Advertisement

Rho-GTP Binding Proteins in Yersinia Target Cell Interaction

  • Martin Aepfelbacher
  • Claudia Trasak
  • Agnès Wiedemann
  • Andreas Andor
Part of the Advances in Experimental Medicine and Biology book series (AEMB, volume 529)

Keywords

Yersinia Enterocolitica Wiskott Aldrich Syndrome Protein Bacterial Uptake Yersinia Species Enterocolitica Strain 
These keywords were added by machine and not by the authors. This process is experimental and the keywords may be updated as the learning algorithm improves.

Preview

Unable to display preview. Download preview PDF.

Unable to display preview. Download preview PDF.

References

  1. Alrutz, M. A., Srivastava, A., Wong, K. W., D’ouza-Schorey, C., Tang, M., Ch’Ng L. E., Snapper, S. B., and Isberg, R. R., 2001, Efficient uptake of Yersinia pseudotuberculosis via integrin receptors involves a Rac1-Arp 2/3 pathway that bypasses N-WASP function. Mol. Microbiol. 42: 689–703.CrossRefPubMedGoogle Scholar
  2. Aepfelbacher, M., 2001, Modulation of RhoGTPases and the actin cytoskeleton by Yersinia outer proteins (Yops). Int. J. Med. Microbiol. 291: 269–276.CrossRefPubMedGoogle Scholar
  3. Andor, A., Trülzsch, K., Essler, M., Wiedemann, A., Roggenkamp, A., Heesemann, J., and Aepfelbacher, M., 2001, YopE of Yersinia, a GAP for Rho-GTPases, selectively modulates Rac-dependent actin structures in endothelial cells. Cell. Microbiol 3: 301–310.CrossRefPubMedGoogle Scholar
  4. Barz, C., Abahji, T. N., Trülzsch, K., and Heesemann, J., 2000, The Yersinia Ser/Thr protein kinase YpkA/YopO directly interacts with the small GTPases RhoA and Rac-1. FEBS Lett. 482: 139–143.CrossRefPubMedGoogle Scholar
  5. Bishop, A. L., Hall, A., 2000, Rho GTPases and their effector proteins. Biochem. J. 348: 241–255.CrossRefPubMedGoogle Scholar
  6. Black, D. S., and Bliska, J. B., 2000, The RhoGAP activity of the Yersinia pseudotuberculosis cytotoxin YopE is required for antiphagocytic function and virulence. Mol. Microbiol. 37: 515–527.CrossRefPubMedGoogle Scholar
  7. Cornelis, G. R., and Wolf-Watz, H., 1997, The Yersinia Yop virulon: a bacterial system for subverting eukaryotic cells. Mol. Microbiol. 23: 861–867.CrossRefPubMedGoogle Scholar
  8. Cornelis, G. R., Boland, A., Boyd, A.P., Geuijen, C., Iriarte, M., Neyt, C., Sory, M. P., and Stainier, I., 1998, The virulence plasmid of Yersinia, an antihost genome. Microbiol. Mol. Biol. Rev. 62: 1315–1352.PubMedGoogle Scholar
  9. Dukuzumuremyi, J. M., Rosqvist, R., Hallberg, B., Akerstrom, B., Wolf-Watz, H., Schesser, K.: The Yersinia protein kinase A is a host-factor inducible RhoA/Rac-binding virulence factor. J. Biol. Chem. 275: 35281–35290.Google Scholar
  10. Hakansson, S., Galyov, E. E., Rosqvist, R., and Wolf Watz, H., 1996, The Yersinia YpkA Ser/Thr kinase is translocated and subsequently targeted to the inner surface of the HeLa cell plasma membrane. Mol. Microbiol. 20: 593–603.CrossRefPubMedGoogle Scholar
  11. Higgs, H. N., and Pollard, T. D., 1999, Regulation of actin polymerization by Arp2/3 complex and WASp/Scar proteins. J. Biol. Chem. 274: 3253–3254.CrossRefGoogle Scholar
  12. Iriarte, M., and Cornelis, G. R., 1998, YopT, a new Yersinia effector protein, affects the cytoskeleton of host cells. Mol. Microbiol. 29: 915–929.CrossRefPubMedGoogle Scholar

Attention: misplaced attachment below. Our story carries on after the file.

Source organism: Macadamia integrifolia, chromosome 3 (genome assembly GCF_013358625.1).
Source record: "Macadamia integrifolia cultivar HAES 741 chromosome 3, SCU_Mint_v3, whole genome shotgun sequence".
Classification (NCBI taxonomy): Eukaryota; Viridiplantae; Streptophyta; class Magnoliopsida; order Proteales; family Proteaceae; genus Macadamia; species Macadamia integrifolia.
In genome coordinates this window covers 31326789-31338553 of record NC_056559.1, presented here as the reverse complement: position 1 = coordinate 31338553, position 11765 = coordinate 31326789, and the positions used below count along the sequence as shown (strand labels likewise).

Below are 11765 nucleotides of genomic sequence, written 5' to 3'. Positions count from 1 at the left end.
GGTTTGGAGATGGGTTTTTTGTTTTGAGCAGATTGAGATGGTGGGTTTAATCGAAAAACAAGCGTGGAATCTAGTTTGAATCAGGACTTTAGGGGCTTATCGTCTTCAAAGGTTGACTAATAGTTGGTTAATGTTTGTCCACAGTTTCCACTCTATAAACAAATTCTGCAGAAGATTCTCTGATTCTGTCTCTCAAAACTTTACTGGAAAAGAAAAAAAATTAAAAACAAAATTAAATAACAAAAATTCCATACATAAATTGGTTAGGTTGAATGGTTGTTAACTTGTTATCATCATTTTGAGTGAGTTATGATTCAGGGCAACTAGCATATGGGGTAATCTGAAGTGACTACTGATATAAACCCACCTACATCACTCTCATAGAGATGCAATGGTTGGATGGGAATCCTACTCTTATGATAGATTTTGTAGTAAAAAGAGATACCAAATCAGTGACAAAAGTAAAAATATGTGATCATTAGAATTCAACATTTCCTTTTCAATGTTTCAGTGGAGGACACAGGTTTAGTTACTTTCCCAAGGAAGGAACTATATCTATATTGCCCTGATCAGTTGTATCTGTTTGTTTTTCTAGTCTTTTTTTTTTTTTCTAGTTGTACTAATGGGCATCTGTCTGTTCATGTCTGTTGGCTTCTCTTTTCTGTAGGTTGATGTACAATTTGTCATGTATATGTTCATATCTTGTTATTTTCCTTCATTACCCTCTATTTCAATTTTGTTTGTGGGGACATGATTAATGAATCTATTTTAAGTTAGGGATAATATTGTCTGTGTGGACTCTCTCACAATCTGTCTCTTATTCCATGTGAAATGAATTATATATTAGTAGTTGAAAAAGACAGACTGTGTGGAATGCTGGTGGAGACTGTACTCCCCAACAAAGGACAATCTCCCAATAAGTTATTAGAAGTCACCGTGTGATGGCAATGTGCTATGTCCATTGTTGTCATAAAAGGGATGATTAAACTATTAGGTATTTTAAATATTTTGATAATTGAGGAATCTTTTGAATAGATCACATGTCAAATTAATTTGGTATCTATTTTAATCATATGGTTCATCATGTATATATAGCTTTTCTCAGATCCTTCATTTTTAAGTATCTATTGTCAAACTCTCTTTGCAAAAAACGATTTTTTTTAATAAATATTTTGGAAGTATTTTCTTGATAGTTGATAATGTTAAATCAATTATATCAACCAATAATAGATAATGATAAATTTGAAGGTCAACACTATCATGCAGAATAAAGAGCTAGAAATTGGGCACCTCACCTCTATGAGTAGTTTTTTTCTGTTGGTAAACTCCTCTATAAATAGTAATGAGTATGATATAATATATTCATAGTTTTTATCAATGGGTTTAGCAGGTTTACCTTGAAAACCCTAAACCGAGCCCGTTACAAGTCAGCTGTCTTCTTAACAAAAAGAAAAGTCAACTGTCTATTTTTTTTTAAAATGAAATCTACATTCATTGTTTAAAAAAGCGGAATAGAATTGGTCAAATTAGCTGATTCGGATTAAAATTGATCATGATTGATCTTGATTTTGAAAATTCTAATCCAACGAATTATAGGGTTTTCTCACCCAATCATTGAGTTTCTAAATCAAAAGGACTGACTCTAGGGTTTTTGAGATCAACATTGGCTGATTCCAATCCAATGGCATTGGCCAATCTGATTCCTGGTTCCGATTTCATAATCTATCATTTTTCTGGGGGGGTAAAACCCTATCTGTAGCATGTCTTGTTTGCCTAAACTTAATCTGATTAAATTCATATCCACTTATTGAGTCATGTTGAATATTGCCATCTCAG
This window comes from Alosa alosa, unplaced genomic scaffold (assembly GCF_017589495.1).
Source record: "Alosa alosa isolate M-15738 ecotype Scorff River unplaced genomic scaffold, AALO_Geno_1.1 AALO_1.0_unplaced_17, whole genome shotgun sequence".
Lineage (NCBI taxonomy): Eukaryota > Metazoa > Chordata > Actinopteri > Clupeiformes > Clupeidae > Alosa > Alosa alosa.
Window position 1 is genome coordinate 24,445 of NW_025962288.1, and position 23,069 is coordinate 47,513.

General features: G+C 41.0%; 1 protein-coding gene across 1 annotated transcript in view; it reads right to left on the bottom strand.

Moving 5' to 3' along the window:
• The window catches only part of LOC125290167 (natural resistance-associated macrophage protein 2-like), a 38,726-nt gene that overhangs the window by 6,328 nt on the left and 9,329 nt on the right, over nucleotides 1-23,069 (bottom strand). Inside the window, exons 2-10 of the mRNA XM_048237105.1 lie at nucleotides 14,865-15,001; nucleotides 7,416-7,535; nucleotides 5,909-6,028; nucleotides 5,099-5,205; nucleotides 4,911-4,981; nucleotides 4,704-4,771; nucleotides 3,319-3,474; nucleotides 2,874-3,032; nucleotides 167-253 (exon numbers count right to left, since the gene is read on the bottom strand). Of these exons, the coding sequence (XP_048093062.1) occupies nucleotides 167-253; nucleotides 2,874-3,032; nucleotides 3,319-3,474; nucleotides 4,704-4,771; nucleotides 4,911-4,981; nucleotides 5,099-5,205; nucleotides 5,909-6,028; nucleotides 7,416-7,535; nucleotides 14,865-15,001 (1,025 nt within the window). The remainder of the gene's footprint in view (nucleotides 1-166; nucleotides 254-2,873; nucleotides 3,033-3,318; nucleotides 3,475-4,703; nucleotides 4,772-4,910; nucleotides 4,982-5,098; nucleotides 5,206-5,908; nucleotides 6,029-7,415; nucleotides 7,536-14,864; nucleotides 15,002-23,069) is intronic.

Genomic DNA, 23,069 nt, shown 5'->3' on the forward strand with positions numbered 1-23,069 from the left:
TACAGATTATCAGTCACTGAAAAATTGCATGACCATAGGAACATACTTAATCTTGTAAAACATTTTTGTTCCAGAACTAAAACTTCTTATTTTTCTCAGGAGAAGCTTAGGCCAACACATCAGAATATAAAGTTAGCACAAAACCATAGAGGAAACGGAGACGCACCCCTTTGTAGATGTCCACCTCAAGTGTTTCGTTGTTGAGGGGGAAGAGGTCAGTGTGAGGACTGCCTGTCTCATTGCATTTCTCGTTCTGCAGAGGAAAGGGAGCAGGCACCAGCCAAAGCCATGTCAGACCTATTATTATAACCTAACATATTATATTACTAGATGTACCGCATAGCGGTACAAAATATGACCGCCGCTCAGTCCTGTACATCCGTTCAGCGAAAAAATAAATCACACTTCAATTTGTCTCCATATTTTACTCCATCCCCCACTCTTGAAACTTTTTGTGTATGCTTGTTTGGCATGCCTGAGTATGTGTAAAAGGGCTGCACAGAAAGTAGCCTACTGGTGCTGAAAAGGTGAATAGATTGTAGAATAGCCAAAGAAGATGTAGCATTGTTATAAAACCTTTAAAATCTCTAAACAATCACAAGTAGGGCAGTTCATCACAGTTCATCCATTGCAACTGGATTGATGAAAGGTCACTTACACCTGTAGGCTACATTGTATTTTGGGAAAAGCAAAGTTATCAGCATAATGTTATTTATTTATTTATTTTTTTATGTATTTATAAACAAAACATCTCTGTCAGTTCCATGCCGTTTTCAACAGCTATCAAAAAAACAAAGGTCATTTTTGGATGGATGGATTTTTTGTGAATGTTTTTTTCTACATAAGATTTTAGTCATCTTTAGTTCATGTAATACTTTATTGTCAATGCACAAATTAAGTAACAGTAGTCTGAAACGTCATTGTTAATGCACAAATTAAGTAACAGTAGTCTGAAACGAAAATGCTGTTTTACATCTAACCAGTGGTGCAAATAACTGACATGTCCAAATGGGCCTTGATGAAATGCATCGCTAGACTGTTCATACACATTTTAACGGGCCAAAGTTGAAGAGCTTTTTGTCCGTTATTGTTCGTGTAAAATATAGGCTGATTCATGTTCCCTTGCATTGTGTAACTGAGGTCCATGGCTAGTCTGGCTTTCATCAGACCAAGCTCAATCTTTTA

13. Isberg, R. R., Hamburger, Z., and Dersch, P., 2000, Signaling and invasin-promoted uptake via integrin receptors. Microbes Infect. 2: 793–801.CrossRefPubMedGoogle Scholar
  14. Jacobi, C. A., Roggenkamp, A., Rakin, A., Zumbihl, R., Leitritz, L., and Heesemann, J., 1998, In vitro and in vivo expression studies of yopE from Yersinia enterocolitica using the gfp reporter gene. Mol. Microbiol. 30: 865–882.CrossRefPubMedGoogle Scholar
  15. Juris, S.J., Rudolph, A.E., Huddler, D., Orth, K., and Dixon, J.E., 2000, A distinctive role for the Yersinia protein kinase: actin binding, kinase activation, and cytoskeleton disruption. Proc. Natl. Acad. Sci. U S A 17: 9431–9436.Google Scholar
  16. McGee K., Zettl, M., Way, M., and Fallman, M., 2001, A role for N-WASP in invasin-promoted internalisation. FEBS Lett. 509: 59–65.CrossRefPubMedGoogle Scholar
  17. Olofsson, B., 1999, Rho Guanine Dissociation Inhibitors: Pivotal Molecules in Cellular Signalling. Cell. Signal. 11: 545–554.CrossRefPubMedGoogle Scholar
  18. Pawel-Rammingen von, U., Telepnev, M. V., Schmidt, G., Aktories, K., Wolf-Watz, H., and Rosqvist, R., 2000, GAP activity of the Yersinia YopE cytotoxin specifically targets the Rho pathway: a mechanism for disruption of actin microfilament structure. Mol. Microbiol. 36: 737–748.Google Scholar
  19. Scheffzek, K., Ahmadian, M.R., Wittinghofer, A., 1998, GTPase-activating proteins: helping hands to complement an active site. Trends Biochem. Sci. 23: 257–262.CrossRefPubMedGoogle Scholar
  20. Shao, F., Merritt, P., Bao, Z., Innes, R. W., and Dixon, J. E., 2002, A Yersinia effector and a Pseudomonas avirulence protein define a family of cysteine proteases functioning in bacterial pathogenesis. Cell 109: 576–588.CrossRefGoogle Scholar
  21. Wiedemann, A., Linder, S., Grassl, G., Albert, M., Autenrieth, I., and Aepfelbacher, M., 2001, Yersinia enterocolitica invasin triggers phagocytosis via betal integrins, CDC42Hs and WASp in macrophages. Cell. Microbiol. 3: 693–702.CrossRefPubMedGoogle Scholar
  22. Zumbihl, R., Aepfelbacher, M., Andor, A., Jacobi, C. A., Ruckdeschel, K., Rouot, B., and Heesemann, J., 1999, The cytotoxin YopT of Yersinia enterocolitica induces modification and cellular redistribution of the small GTP-binding protein RhoA. J. Biol. Chem. 274: 29289–29293.CrossRefPubMedGoogle Scholar

Copyright information

© Kluwer Academic Publishers 2004

Authors and Affiliations

  • Martin Aepfelbacher
    • 1
  • Claudia Trasak
    • 1
  • Agnès Wiedemann
    • 1
  • Andreas Andor
    • 1
  1. 1.Max von Pettenkofer-Institut für Medizinische MikrobiologieLMU MünchenMunichGermany

Personalised recommendations